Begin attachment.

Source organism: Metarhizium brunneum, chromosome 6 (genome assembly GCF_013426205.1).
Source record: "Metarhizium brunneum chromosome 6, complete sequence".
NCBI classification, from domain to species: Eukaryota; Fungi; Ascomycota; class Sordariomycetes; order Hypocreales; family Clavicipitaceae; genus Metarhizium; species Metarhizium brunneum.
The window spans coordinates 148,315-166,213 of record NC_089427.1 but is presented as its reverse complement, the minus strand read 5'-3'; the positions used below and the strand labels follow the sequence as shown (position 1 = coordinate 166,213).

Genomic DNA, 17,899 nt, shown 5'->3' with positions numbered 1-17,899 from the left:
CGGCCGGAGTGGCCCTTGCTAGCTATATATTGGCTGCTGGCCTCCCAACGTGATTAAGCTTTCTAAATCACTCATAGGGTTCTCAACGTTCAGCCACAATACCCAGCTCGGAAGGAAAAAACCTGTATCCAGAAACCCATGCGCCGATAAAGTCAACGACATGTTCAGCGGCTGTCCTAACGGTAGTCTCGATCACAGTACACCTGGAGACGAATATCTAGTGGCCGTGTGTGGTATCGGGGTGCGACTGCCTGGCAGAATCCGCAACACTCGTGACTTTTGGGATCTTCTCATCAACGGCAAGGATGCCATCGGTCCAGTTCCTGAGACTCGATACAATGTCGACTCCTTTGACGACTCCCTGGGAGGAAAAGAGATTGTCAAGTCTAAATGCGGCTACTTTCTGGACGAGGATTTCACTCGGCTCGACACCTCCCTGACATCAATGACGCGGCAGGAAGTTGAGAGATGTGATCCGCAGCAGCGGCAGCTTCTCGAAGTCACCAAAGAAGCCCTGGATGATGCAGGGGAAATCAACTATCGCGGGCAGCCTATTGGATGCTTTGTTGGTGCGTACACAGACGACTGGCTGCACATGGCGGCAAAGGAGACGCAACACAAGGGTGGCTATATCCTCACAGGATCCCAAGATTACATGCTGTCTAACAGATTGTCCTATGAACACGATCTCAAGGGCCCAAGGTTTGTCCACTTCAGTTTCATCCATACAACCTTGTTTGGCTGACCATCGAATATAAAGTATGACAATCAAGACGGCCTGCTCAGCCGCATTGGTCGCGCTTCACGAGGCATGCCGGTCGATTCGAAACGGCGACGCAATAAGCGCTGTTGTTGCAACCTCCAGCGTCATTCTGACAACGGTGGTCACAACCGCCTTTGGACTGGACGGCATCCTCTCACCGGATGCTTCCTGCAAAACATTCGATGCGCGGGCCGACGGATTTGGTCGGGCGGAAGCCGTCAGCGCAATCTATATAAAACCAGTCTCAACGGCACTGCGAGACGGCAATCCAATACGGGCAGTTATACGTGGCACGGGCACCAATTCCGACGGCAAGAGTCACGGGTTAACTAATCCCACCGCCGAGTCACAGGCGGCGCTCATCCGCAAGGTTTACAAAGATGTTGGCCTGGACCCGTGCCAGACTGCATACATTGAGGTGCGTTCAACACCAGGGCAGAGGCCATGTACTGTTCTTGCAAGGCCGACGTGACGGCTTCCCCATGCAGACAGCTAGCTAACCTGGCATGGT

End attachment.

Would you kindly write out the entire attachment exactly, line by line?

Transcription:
Source organism: Metarhizium brunneum, chromosome 6 (genome assembly GCF_013426205.1).
Source record: "Metarhizium brunneum chromosome 6, complete sequence".
NCBI classification, from domain to species: Eukaryota; Fungi; Ascomycota; class Sordariomycetes; order Hypocreales; family Clavicipitaceae; genus Metarhizium; species Metarhizium brunneum.
The window spans coordinates 148,315-166,213 of record NC_089427.1 but is presented as its reverse complement, the minus strand read 5'-3'; the positions used below and the strand labels follow the sequence as shown (position 1 = coordinate 166,213).

Genomic DNA, 17,899 nt, shown 5'->3' with positions numbered 1-17,899 from the left:
CGGCCGGAGTGGCCCTTGCTAGCTATATATTGGCTGCTGGCCTCCCAACGTGATTAAGCTTTCTAAATCACTCATAGGGTTCTCAACGTTCAGCCACAATACCCAGCTCGGAAGGAAAAAACCTGTATCCAGAAACCCATGCGCCGATAAAGTCAACGACATGTTCAGCGGCTGTCCTAACGGTAGTCTCGATCACAGTACACCTGGAGACGAATATCTAGTGGCCGTGTGTGGTATCGGGGTGCGACTGCCTGGCAGAATCCGCAACACTCGTGACTTTTGGGATCTTCTCATCAACGGCAAGGATGCCATCGGTCCAGTTCCTGAGACTCGATACAATGTCGACTCCTTTGACGACTCCCTGGGAGGAAAAGAGATTGTCAAGTCTAAATGCGGCTACTTTCTGGACGAGGATTTCACTCGGCTCGACACCTCCCTGACATCAATGACGCGGCAGGAAGTTGAGAGATGTGATCCGCAGCAGCGGCAGCTTCTCGAAGTCACCAAAGAAGCCCTGGATGATGCAGGGGAAATCAACTATCGCGGGCAGCCTATTGGATGCTTTGTTGGTGCGTACACAGACGACTGGCTGCACATGGCGGCAAAGGAGACGCAACACAAGGGTGGCTATATCCTCACAGGATCCCAAGATTACATGCTGTCTAACAGATTGTCCTATGAACACGATCTCAAGGGCCCAAGGTTTGTCCACTTCAGTTTCATCCATACAACCTTGTTTGGCTGACCATCGAATATAAAGTATGACAATCAAGACGGCCTGCTCAGCCGCATTGGTCGCGCTTCACGAGGCATGCCGGTCGATTCGAAACGGCGACGCAATAAGCGCTGTTGTTGCAACCTCCAGCGTCATTCTGACAACGGTGGTCACAACCGCCTTTGGACTGGACGGCATCCTCTCACCGGATGCTTCCTGCAAAACATTCGATGCGCGGGCCGACGGATTTGGTCGGGCGGAAGCCGTCAGCGCAATCTATATAAAACCAGTCTCAACGGCACTGCGAGACGGCAATCCAATACGGGCAGTTATACGTGGCACGGGCACCAATTCCGACGGCAAGAGTCACGGGTTAACTAATCCCACCGCCGAGTCACAGGCGGCGCTCATCCGCAAGGTTTACAAAGATGTTGGCCTGGACCCGTGCCAGACTGCATACATTGAGGTGCGTTCAACACCAGGGCAGAGGCCATGTACTGTTCTTGCAAGGCCGACGTGACGGCTTCCCCATGCAGACAGCTAGCTAACCTGGCATGGT